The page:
Highlights from our conversation are below and you can listen to the whole thing right now by subscribing to The Last Laugh on Apple Podcasts or wherever you listen to podcasts.
How he landed the role of Forest in ‘Devs’
“I was at my woodshop one day and I got a call that Alex Garland wanted to meet with me about a new show he was doing. I've had a wonderful run of good fortune in my life, but still getting that phone call was a big surprise. I would never have thought I would be on Alex's radar, mainly being such a huge fan of Ex Machina and Annihilation. I would have played any goddamn part in that show. He was not familiar with Parks and Recreation, I eventually learned, which was pretty satisfying. It’s always my goal to have some of the audience at some point say, ‘Oh my God, that’s that guy from the other thing!’”
Why his lack of ambition has served him well in Hollywood
“I have this disposition where—and it’s served me so well in this stupid, gross business—and that is, I’ve never been terribly ambitious. I love getting to perform good writing for people, whether it’s funny or gives them a catharsis of one sort or another. When I was merely an unknown character actor and ‘Mr. Megan Mullally’ and working as a carpenter and an aspiring woodworker, I thought I had made it beyond my wildest dreams. I was like, holy cow, this life has turned out amazingly. Then when I was 38 I got Ron Swanson. And life was like, ‘Oh, by the way, things are going to get way more super crazy.’ I’ve gotten to do things beyond my wildest dreams and so that allows me to not be ambitious.”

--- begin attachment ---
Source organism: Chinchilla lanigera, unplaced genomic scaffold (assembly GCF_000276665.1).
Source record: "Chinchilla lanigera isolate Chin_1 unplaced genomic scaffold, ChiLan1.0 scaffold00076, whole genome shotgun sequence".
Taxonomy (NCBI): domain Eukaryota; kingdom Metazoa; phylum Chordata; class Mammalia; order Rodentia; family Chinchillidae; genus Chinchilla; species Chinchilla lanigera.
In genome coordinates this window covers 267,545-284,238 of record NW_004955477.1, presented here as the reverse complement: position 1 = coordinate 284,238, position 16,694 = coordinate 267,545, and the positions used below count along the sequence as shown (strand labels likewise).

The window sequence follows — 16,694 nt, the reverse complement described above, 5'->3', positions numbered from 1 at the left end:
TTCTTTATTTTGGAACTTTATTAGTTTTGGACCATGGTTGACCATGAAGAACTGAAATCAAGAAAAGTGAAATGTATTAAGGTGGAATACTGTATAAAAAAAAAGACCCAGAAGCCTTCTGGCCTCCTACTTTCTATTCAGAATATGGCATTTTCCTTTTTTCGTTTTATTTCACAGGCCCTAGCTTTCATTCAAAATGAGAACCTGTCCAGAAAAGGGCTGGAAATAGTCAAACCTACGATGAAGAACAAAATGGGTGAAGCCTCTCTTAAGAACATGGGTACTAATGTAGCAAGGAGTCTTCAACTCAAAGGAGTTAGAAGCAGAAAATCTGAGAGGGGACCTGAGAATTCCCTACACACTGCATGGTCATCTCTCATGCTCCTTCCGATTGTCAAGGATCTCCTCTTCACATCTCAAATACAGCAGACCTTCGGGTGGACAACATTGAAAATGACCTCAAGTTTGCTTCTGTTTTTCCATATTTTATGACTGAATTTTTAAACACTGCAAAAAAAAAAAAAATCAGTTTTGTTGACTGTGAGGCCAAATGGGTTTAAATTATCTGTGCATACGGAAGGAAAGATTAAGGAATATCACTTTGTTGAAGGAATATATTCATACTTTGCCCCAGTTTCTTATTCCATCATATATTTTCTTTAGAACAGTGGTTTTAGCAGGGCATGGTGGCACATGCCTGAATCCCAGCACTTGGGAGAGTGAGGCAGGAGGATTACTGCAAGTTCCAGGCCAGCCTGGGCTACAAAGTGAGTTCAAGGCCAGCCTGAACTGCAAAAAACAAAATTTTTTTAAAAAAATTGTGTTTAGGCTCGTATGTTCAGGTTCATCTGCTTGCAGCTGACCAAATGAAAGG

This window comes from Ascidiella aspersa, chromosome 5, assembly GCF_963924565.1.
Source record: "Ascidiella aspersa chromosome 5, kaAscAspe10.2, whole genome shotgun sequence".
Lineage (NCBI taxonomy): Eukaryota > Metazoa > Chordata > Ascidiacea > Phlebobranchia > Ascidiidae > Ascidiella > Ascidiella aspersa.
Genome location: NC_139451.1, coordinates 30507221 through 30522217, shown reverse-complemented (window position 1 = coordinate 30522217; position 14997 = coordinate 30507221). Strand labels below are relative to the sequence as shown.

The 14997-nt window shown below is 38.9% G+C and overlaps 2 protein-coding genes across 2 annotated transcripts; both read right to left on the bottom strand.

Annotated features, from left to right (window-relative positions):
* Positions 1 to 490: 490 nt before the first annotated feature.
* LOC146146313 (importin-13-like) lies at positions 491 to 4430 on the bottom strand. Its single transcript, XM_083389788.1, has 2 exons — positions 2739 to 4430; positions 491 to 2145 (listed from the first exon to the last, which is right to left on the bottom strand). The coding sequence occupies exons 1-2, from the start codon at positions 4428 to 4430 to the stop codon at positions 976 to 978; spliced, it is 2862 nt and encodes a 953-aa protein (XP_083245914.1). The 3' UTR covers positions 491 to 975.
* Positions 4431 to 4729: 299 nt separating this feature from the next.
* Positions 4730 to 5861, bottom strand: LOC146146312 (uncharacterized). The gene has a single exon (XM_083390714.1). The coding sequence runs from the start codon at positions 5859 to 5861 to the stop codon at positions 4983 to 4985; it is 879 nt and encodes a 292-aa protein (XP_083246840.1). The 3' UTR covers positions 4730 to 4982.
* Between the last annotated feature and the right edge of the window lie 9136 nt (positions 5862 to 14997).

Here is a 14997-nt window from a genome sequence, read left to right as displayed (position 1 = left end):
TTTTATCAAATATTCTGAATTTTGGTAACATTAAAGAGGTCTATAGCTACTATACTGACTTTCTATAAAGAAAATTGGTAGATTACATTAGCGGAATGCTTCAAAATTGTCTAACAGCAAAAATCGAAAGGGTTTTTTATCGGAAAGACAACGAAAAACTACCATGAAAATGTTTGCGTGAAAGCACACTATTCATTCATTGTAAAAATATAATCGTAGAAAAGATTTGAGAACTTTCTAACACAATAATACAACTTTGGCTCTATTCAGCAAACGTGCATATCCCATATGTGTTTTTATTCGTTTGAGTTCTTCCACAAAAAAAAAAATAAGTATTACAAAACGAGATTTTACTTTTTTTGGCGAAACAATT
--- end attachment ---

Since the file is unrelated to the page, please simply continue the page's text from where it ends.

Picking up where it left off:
On the ‘24’ director who told him to physically ‘rough up’ his co-star
“One of the directors I worked with was kind of misogynist. He sort of took me aside. There was a part where I had to terrorize a woman physically, kind of rough her up and scare her. And the director, he was an old-fashioned director, he took me aside and was like, ‘Why don’t you go ahead and be a little rough?’ Like really be brutal to this actress. The first thing you are taught as a stage choreographer and stage combatant is obviously, it’s fucking safety first. The most important thing is that everyone feels safe. So I said, of course, no, I’m not going to do that. So that was upsetting. So there’s things like that where you’re like, oh wow, stuff like that does exist in this business.
On acting opposite Larry David on ‘Curb Your Enthusiasm’
“It was so fun to do. But it was really weird actually doing a couple scenes with Larry. Because he obviously is just such a comic genius and he’s so funny and he’s so specific. You sort of realize that he’s funny despite—and I don’t even mean this to disparage him—but he’s not a very good actor. Obviously it’s great, whatever he’s doing, don’t fix it. You realize the thing to do is like, bend your knees and play defense and get ready to catch Larry in case he falls in one direction or the other. But it was just so fun. It felt like you were in a scene with Bugs Bunny or something where you’re like, oh my God, this man has made me laugh so many times. Now I just have to keep my shit together.”
Next week on The Last Laugh podcast: Comedian and creator and star of Netflix’s After Life, Ricky Gervais.